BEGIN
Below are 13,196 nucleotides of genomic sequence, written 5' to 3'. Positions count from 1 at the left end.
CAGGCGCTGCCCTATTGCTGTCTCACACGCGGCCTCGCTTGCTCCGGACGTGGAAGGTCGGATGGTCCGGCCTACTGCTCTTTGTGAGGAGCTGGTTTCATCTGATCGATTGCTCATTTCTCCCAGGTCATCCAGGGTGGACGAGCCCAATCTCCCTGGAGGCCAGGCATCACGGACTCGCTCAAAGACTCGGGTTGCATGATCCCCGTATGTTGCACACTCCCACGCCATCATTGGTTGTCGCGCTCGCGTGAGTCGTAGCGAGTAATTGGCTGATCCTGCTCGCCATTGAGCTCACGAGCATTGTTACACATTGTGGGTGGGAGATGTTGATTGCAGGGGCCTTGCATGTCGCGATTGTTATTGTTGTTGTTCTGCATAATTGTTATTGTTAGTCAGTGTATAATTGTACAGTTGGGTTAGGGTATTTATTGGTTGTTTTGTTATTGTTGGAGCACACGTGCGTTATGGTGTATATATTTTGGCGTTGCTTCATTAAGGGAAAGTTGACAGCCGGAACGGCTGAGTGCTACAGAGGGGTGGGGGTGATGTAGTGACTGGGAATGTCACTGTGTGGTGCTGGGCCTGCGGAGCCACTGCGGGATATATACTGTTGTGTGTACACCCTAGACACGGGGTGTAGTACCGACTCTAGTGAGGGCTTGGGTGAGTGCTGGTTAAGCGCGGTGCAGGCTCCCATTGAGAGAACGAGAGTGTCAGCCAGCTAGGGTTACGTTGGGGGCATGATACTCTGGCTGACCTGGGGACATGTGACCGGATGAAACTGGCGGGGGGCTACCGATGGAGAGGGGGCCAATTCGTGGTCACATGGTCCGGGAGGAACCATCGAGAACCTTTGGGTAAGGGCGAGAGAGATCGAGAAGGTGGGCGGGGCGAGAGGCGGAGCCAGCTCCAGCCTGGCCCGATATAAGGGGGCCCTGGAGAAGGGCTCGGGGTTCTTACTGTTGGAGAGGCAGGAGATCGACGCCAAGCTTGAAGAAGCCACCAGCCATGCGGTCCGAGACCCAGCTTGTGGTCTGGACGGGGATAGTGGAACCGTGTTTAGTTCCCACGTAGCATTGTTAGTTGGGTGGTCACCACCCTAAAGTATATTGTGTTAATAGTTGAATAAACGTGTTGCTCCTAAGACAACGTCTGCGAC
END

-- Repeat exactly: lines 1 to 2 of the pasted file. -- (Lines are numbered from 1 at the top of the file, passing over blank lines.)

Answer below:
Below are 13,196 nucleotides of genomic sequence, written 5' to 3'. Positions count from 1 at the left end.
CAGGCGCTGCCCTATTGCTGTCTCACACGCGGCCTCGCTTGCTCCGGACGTGGAAGGTCGGATGGTCCGGCCTACTGCTCTTTGTGAGGAGCTGGTTTCATCTGATCGATTGCTCATTTCTCCCAGGTCATCCAGGGTGGACGAGCCCAATCTCCCTGGAGGCCAGGCATCACGGACTCGCTCAAAGACTCGGGTTGCATGATCCCCGTATGTTGCACACTCCCACGCCATCATTGGTTGTCGCGCTCGCGTGAGTCGTAGCGAGTAATTGGCTGATCCTGCTCGCCATTGAGCTCACGAGCATTGTTACACATTGTGGGTGGGAGATGTTGATTGCAGGGGCCTTGCATGTCGCGATTGTTATTGTTGTTGTTCTGCATAATTGTTATTGTTAGTCAGTGTATAATTGTACAGTTGGGTTAGGGTATTTATTGGTTGTTTTGTTATTGTTGGAGCACACGTGCGTTATGGTGTATATATTTTGGCGTTGCTTCATTAAGGGAAAGTTGACAGCCGGAACGGCTGAGTGCTACAGAGGGGTGGGGGTGATGTAGTGACTGGGAATGTCACTGTGTGGTGCTGGGCCTGCGGAGCCACTGCGGGATATATACTGTTGTGTGTACACCCTAGACACGGGGTGTAGTACCGACTCTAGTGAGGGCTTGGGTGAGTGCTGGTTAAGCGCGGTGCAGGCTCCCATTGAGAGAACGAGAGTGTCAGCCAGCTAGGGTTACGTTGGGGGCATGATACTCTGGCTGACCTGGGGACATGTGACCGGATGAAACTGGCGGGGGGCTACCGATGGAGAGGGGGCCAATTCGTGGTCACATGGTCCGGGAGGAACCATCGAGAACCTTTGGGTAAGGGCGAGAGAGATCGAGAAGGTGGGCGGGGCGAGAGGCGGAGCCAGCTCCAGCCTGGCCCGATATAAGGGGGCCCTGGAGAAGGGCTCGGGGTTCTTACTGTTGGAGAGGCAGGAGATCGACGCCAAGCTTGAAGAAGCCACCAGCCATGCGGTCCGAGACCCAGCTTGTGGTCTGGACGGGGATAGTGGAACCGTGTTTAGTTCCCACGTAGCATTGTTAGTTGGGTGGTCACCACCCTAAAGTATATTGTGTTAATAGTTGAATAAACGTGTTGCTCCTAAGACAACGTCTGCGAC